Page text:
5 Facts About Heat Pumps You Should Know


UK Governments 10 Point Plan for Net Zero

If you’re a heating installer, chances are you’ve already heard a thing or two about heat pumps. Their role in the heating revolution is no longer up for question. The Government has promised to roll out 600,000 of them per year by 2028 and that’s just the beginning. One million will be needed per year by 2030 to increase the performance of homes in line with the legislated Net Zero target. The future demands greener heating systems and for installers like you, that means one thing: getting to grips with heat pump technology as soon as you can. Ready to find out more? It’s time to revisit what you have heard before and to separate the myths from the realities.

Here are 5 things every installer needs to know about heat pumps, says Neil Hope, Head of Installer Development at NIBE Energy Systems

Heat pumps are relatively simple to install
Have you heard that heat pumps are difficult to install? You’ve been misinformed. Heat pumps are actually relatively simple to install, providing they are installed by a qualified engineer and the installation is well planned. Most UK homes can be heated with a single-phase heat pump. Manufacturer controls are often supplied to control the technology, complete with onboard commissioning guides to assist with the initial system set up.

Pipework and wiring requirements are minimised
While heat pump installations vary depending on the technology type, pipework can be minimised in many cases. Air source heat pumps can be installed in close proximity to the property and when installing a mono-bloc air source heat pump, the pipework leaving the heat pump can be connected directly to the heating pipework in the house. This means that no refrigerant qualifications are required for installation or commissioning. Many ground source heat pumps and indoor modules for air source heat pumps contain integrated hot water cylinders, pumps, valves and controls, removing the need for excess pipework and wiring.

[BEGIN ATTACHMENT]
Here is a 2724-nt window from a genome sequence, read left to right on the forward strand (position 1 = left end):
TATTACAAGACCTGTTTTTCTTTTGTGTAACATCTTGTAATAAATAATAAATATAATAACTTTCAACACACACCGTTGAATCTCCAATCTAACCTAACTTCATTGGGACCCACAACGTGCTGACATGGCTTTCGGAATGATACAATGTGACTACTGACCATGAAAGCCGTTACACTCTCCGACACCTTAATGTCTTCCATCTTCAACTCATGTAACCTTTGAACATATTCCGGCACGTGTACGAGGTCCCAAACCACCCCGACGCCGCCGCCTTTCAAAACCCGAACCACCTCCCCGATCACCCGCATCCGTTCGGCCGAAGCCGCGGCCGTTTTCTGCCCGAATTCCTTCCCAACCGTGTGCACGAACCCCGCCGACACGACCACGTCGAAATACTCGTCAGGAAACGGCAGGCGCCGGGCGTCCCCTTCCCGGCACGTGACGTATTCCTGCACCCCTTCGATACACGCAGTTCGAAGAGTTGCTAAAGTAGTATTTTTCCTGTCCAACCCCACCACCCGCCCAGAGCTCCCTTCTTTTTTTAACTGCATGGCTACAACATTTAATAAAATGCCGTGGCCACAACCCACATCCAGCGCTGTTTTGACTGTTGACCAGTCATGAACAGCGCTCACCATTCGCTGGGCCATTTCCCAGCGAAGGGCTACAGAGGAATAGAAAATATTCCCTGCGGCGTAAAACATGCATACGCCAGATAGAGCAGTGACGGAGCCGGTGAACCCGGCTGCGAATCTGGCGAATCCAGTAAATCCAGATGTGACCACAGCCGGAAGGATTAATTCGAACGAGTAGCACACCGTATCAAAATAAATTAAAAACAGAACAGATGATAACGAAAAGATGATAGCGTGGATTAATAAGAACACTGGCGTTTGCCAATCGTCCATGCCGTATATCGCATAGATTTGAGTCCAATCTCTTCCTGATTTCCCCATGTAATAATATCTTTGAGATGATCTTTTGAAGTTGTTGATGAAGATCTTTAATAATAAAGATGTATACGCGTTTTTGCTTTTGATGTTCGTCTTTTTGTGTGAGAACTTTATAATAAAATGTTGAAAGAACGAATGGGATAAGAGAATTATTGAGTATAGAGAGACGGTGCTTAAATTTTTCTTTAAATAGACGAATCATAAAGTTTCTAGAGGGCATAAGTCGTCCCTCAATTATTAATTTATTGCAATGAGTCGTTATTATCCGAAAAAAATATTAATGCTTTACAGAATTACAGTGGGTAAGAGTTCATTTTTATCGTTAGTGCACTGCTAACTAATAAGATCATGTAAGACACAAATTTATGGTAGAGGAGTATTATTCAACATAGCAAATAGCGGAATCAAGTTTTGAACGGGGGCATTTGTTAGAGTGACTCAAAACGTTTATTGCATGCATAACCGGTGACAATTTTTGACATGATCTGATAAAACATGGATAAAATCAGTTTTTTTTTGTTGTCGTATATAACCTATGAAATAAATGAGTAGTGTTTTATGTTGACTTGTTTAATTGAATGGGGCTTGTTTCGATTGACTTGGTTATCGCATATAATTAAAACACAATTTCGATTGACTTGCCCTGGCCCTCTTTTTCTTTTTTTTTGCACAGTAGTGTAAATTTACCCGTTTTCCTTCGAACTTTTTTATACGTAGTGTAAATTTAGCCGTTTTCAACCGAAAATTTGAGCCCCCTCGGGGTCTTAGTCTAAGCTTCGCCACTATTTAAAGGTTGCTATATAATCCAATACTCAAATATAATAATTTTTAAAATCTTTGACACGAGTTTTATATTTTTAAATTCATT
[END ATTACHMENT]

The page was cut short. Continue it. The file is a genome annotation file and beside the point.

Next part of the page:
Heat pumps are not complicated to design
Heat pumps require attention to detail – they are not complicated to design. While it is essential to design a heat pump correctly so that it performs as it should, this is considered best practice across all heating systems and is something every good installer adheres to. Many of the crucial aspects of heat pump design are related to flow temperatures, with most heat pump manufacturers recommending a maximum temperature of 50-55⁰C. A heat pump is most efficient operating at low temperatures, which means that extra care is needed to ensure that pipes and heat emitters such as radiators and appropriately sized. It is essential that a room by room heat loss calculation is carried out to ensure this is the case. Low flow temperatures don’t just make heat pumps more efficient; even the traditional gas boiler can benefit, and so it is hoped that this will become standard practice for all heating systems over time. It has recently been consulted on in Wales for existing homes.

Heat pumps are suited to all types of homes
One of the great things about heat pumps is that they can be installed to operate effectively in all types of properties – whether it is a brand-new build, an old historic farmhouse or a high-rise flat. The choice of heat pump may vary dependent on the type of property in question, but the different options available mean that there is a solution for every type of home. Ground source heat pumps are great for new builds since the groundwork infrastructure can be done at the same time as building works, for example, but they are also suited to retrofits providing there is a bit of outdoor space. Air source heat pumps don’t require the outdoor space that a ground source collector would but are an ideal replacement for an old heating system and are expected to be the primary heating system in new build homes from 2025 at the latest.

Demand for heat pumps is on the rise
Like-for-like boiler replacements simply will not do in this new era of green growth. Targets have been set by the Government to drive down costs and carbon emissions from homes and buildings and consumers care about reducing their carbon footprints more than ever before. But the big projections aren’t just coming from the Government. The Heat Pump Association (HPA) recently revealed that the UK market is set to double this year, and heat pumps have been the most popular choice among homeowners who have applied for Green Homes Grant vouchers.

_